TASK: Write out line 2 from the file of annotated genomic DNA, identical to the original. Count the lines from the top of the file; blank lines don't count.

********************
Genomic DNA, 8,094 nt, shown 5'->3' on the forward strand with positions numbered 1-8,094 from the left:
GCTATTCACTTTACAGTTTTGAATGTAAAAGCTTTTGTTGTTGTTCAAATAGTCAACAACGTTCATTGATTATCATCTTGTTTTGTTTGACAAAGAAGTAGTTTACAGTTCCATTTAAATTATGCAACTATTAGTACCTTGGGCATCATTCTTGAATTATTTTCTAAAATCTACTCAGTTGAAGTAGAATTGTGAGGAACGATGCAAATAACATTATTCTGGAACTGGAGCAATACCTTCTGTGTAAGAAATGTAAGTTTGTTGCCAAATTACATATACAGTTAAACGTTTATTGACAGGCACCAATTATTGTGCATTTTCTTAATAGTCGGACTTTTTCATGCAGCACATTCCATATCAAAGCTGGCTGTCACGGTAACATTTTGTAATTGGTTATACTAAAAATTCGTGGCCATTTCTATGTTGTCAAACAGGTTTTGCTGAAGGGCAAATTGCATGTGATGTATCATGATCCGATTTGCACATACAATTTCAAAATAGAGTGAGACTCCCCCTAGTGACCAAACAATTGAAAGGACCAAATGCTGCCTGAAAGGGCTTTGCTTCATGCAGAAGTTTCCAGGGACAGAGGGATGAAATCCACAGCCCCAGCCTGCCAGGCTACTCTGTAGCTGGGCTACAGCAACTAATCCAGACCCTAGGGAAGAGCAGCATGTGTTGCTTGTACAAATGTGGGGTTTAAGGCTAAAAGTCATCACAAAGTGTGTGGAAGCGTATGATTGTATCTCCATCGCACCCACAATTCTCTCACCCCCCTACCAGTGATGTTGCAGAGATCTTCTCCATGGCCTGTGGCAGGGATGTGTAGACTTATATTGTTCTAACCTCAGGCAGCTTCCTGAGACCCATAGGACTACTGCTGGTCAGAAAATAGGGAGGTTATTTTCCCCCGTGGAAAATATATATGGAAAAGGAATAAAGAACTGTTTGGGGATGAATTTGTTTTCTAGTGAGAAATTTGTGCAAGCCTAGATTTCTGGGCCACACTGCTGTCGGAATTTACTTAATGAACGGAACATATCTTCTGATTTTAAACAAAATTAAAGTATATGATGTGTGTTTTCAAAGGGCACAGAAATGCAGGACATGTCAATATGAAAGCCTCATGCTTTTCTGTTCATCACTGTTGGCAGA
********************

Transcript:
GCTATTCACTTTACAGTTTTGAATGTAAAAGCTTTTGTTGTTGTTCAAATAGTCAACAACGTTCATTGATTATCATCTTGTTTTGTTTGACAAAGAAGTAGTTTACAGTTCCATTTAAATTATGCAACTATTAGTACCTTGGGCATCATTCTTGAATTATTTTCTAAAATCTACTCAGTTGAAGTAGAATTGTGAGGAACGATGCAAATAACATTATTCTGGAACTGGAGCAATACCTTCTGTGTAAGAAATGTAAGTTTGTTGCCAAATTACATATACAGTTAAACGTTTATTGACAGGCACCAATTATTGTGCATTTTCTTAATAGTCGGACTTTTTCATGCAGCACATTCCATATCAAAGCTGGCTGTCACGGTAACATTTTGTAATTGGTTATACTAAAAATTCGTGGCCATTTCTATGTTGTCAAACAGGTTTTGCTGAAGGGCAAATTGCATGTGATGTATCATGATCCGATTTGCACATACAATTTCAAAATAGAGTGAGACTCCCCCTAGTGACCAAACAATTGAAAGGACCAAATGCTGCCTGAAAGGGCTTTGCTTCATGCAGAAGTTTCCAGGGACAGAGGGATGAAATCCACAGCCCCAGCCTGCCAGGCTACTCTGTAGCTGGGCTACAGCAACTAATCCAGACCCTAGGGAAGAGCAGCATGTGTTGCTTGTACAAATGTGGGGTTTAAGGCTAAAAGTCATCACAAAGTGTGTGGAAGCGTATGATTGTATCTCCATCGCACCCACAATTCTCTCACCCCCCTACCAGTGATGTTGCAGAGATCTTCTCCATGGCCTGTGGCAGGGATGTGTAGACTTATATTGTTCTAACCTCAGGCAGCTTCCTGAGACCCATAGGACTACTGCTGGTCAGAAAATAGGGAGGTTATTTTCCCCCGTGGAAAATATATATGGAAAAGGAATAAAGAACTGTTTGGGGATGAATTTGTTTTCTAGTGAGAAATTTGTGCAAGCCTAGATTTCTGGGCCACACTGCTGTCGGAATTTACTTAATGAACGGAACATATCTTCTGATTTTAAACAAAATTAAAGTATATGATGTGTGTTTTCAAAGGGCACAGAAATGCAGGACATGTCAATATGAAAGCCTCATGCTTTTCTGTTCATCACTGTTGGCAGA